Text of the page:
EspañolThis week, the Canadian Liberal Party swept to victory, returning a progressive government to power after about a decade of conservative rule. The Liberals, compared to their counterparts across the Anglosphere, have a pretty solid record on passing sound public policy, including rounds of corporate-tax cuts.
Following in this tradition, the Liberal Party platform includes the legalization of cannabis at the federal level. Moreover, the incoming prime minister has promised action “right away.” This would make Canada the first major country to pass nationwide legalization of the substance.
Moreover, the New Democratic Party also supports the move to legalize, as does the Green party. Collectively, the three parties, which all include legalization in their platform, hold 229 seats in the legislature, compared to 99 votes for the anti-legalization Conservatives, and 10 votes for the decriminalization-supporting Bloc Québécois.
If legalization is offered, it would take a near-unimaginable defection of Liberal and NDP members of parliament for such a bill to fail.
So the question is less “if” and more “how,” when it comes to Canadian cannabis legalization. Getting the rules right at the federal level will matter. So, how should the promised legalization be handled?
First and foremost, it’s important to remember that Canada has among the most federalist government systems in the world; far more than even the United States. This matters in drug policy just as much, if not more, than other policy areas. Any bill offered should not attempt to impose any kind of top-down model, and should delegate most regulatory power to the provinces.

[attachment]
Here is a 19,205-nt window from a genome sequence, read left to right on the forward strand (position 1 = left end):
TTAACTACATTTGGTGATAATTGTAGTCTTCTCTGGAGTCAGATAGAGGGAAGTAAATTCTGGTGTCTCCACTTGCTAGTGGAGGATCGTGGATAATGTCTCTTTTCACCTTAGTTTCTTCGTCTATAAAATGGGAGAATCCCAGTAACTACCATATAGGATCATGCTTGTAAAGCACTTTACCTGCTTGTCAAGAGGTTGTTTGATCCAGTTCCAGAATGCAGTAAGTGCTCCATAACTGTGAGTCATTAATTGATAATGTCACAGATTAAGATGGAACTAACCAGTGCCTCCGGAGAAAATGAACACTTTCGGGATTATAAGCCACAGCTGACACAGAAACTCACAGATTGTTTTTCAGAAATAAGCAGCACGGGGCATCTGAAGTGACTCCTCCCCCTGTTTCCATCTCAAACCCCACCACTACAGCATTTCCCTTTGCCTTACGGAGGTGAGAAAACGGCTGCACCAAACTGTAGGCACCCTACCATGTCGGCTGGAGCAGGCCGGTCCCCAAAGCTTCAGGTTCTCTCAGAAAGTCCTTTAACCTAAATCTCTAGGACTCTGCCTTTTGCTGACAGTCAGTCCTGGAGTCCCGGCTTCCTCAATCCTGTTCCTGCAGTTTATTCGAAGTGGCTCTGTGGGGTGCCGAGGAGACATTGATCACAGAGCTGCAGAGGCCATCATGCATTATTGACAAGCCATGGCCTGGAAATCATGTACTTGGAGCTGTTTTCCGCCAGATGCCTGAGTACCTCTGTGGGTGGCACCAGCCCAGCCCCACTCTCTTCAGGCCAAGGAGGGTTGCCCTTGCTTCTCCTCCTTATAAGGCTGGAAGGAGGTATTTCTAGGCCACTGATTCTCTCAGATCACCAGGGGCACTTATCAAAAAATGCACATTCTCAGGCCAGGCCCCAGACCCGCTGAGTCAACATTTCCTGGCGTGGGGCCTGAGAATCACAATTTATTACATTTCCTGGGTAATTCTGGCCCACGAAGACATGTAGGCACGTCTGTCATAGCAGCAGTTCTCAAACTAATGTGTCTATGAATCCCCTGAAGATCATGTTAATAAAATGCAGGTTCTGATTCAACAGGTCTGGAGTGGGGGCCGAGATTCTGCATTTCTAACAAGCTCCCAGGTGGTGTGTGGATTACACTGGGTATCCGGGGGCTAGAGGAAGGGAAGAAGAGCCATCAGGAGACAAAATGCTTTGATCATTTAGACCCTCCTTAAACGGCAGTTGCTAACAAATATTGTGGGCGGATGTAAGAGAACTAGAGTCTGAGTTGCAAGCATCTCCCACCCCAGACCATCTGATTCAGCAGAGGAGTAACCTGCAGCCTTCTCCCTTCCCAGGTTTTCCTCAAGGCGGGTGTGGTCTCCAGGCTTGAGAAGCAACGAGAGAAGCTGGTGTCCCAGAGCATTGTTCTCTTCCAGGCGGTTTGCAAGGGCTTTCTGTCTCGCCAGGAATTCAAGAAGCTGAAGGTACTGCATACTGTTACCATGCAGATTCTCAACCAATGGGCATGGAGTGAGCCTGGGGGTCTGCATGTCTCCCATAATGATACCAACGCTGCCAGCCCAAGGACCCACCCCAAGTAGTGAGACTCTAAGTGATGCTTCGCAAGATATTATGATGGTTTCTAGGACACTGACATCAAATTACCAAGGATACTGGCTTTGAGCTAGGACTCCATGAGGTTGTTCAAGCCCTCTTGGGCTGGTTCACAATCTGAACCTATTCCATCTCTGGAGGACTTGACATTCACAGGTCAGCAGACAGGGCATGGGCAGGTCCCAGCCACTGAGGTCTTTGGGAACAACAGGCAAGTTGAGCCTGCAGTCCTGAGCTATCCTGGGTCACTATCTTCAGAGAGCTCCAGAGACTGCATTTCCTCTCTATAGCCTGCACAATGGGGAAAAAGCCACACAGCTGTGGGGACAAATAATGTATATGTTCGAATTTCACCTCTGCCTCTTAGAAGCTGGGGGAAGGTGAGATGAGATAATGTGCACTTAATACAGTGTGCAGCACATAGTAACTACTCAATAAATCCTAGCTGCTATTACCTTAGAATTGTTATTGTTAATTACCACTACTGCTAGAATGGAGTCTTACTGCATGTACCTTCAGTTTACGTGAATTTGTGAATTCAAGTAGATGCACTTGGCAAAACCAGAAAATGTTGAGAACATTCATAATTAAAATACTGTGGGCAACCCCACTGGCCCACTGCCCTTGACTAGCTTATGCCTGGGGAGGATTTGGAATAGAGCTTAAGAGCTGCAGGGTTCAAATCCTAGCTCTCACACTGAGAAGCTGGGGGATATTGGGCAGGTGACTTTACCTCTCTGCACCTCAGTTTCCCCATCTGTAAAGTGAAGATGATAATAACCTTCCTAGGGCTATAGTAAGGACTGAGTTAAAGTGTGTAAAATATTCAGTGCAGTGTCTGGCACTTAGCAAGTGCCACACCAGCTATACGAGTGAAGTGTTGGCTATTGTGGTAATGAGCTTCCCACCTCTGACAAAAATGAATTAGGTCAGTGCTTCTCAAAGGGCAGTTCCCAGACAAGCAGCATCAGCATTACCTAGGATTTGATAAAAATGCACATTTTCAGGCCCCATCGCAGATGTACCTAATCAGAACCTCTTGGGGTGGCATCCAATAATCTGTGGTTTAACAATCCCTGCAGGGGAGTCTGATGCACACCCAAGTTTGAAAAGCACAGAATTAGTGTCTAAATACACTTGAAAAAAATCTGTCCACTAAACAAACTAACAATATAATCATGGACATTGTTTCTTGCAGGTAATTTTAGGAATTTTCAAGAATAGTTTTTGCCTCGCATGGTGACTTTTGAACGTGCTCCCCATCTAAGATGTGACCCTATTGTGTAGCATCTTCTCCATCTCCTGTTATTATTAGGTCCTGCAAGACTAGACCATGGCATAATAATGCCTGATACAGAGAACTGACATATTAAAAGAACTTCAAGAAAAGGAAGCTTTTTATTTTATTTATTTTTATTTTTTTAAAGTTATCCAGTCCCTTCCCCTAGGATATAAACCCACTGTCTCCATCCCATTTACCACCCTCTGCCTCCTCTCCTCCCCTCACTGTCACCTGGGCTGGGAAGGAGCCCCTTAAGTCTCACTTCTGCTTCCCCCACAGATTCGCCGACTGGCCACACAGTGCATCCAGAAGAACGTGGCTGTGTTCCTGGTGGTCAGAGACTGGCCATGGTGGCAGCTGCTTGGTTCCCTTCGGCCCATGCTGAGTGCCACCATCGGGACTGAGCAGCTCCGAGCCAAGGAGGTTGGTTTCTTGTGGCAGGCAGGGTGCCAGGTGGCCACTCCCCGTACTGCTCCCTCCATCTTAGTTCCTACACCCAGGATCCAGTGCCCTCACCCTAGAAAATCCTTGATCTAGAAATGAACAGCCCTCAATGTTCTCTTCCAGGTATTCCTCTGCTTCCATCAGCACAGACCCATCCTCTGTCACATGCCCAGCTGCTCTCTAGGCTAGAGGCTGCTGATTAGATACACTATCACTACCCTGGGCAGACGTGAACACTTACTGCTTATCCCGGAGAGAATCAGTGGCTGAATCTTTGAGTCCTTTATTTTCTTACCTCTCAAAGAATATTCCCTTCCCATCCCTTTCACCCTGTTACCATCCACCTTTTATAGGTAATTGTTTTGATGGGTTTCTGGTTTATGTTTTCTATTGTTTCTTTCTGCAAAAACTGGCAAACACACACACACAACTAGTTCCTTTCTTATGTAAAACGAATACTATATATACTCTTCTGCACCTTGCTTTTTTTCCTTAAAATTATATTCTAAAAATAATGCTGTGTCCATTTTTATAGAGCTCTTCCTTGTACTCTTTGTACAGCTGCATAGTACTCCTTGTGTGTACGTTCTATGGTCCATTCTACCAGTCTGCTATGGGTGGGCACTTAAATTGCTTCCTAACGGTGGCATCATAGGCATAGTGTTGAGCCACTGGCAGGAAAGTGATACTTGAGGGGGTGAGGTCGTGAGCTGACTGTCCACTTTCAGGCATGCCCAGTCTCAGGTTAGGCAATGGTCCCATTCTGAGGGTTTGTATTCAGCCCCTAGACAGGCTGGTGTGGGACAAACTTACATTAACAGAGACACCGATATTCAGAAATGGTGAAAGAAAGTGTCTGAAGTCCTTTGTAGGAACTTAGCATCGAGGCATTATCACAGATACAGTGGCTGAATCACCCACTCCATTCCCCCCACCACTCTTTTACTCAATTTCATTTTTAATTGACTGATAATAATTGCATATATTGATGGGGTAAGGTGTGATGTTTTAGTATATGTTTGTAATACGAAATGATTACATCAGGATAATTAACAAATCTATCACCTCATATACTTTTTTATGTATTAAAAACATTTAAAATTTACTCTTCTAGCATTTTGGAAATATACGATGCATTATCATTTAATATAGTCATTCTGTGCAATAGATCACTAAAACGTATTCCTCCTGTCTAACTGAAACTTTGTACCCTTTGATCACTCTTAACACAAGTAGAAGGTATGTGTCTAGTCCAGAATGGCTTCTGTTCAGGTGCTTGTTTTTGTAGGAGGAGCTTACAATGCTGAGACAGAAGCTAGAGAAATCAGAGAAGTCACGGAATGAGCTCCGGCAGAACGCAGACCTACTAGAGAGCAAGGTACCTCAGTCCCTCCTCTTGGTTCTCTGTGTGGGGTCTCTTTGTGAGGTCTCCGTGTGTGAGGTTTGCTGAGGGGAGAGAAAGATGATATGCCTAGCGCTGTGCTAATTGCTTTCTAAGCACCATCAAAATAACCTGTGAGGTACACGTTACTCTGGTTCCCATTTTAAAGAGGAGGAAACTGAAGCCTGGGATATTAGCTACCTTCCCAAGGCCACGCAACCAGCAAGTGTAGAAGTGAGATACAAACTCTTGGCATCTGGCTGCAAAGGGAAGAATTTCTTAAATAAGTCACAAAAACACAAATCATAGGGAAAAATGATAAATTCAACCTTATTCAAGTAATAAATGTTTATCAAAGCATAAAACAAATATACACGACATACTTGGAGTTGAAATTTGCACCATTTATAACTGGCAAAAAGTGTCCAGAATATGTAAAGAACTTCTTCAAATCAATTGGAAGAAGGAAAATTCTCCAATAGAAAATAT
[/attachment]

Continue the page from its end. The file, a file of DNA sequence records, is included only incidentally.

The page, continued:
This includes production-facility inspection, potency-testing rules, and the general minutia of business regulations. Labeling and packaging requirements would be best left to the provinces as well, allowing experimentation in what labels and package types best provide for the health and welfare of Canadians.
The same should be true of rules relating to the internal organization of the newly created cannabis industry. This means, contrary to anti-corporate feelings, allowing for multi-province cannabis businesses. The federal government should not attempt to force either vertical integration between cannabis growers and retailers, nor should it ban this integration.
It makes sense to allow cannabis businesses. This would avoid some of the most obviously problematic rules which have challenged such businesses in the United States. Moreover, it would be reasonable to bar provinces from creating province-run cartels in cannabis sales, as such stores are typically less sensitive to consumer demand, while creating an entire new system of provincial employees.
Taxes are a notable place where the federal government will be involved. A federal cannabis excise tax is unwise, but will likely be part of any bill. The key will be keeping this tax simple, low, and with a broad base. The federal government should avoid creating categorical “boxes” of products taxed at different rates, and instead use a simple sales tax on all cannabis products.
The tax would work well with provincial taxes, which would keep the compliance burden low and minimize both red tape and the need for costly bureaucratic staff to administer the tax program.
Canada is on the brink of taking an unprecedented move, one that will be watched by the world. It is imperative that Justin Trudeau’s administration is careful in crafting any legalization bill. The federal government must keep the system simple and transparent, and the tax and regulatory burden low, while giving provinces freedom to implement sensible health and safety regulations.
It’s not often that one gets to craft policy which could set a worldwide example. It’s on you, Trudeau. Take the best lessons of the legalizing states in the United States, and don’t propose a law that is doomed to fail.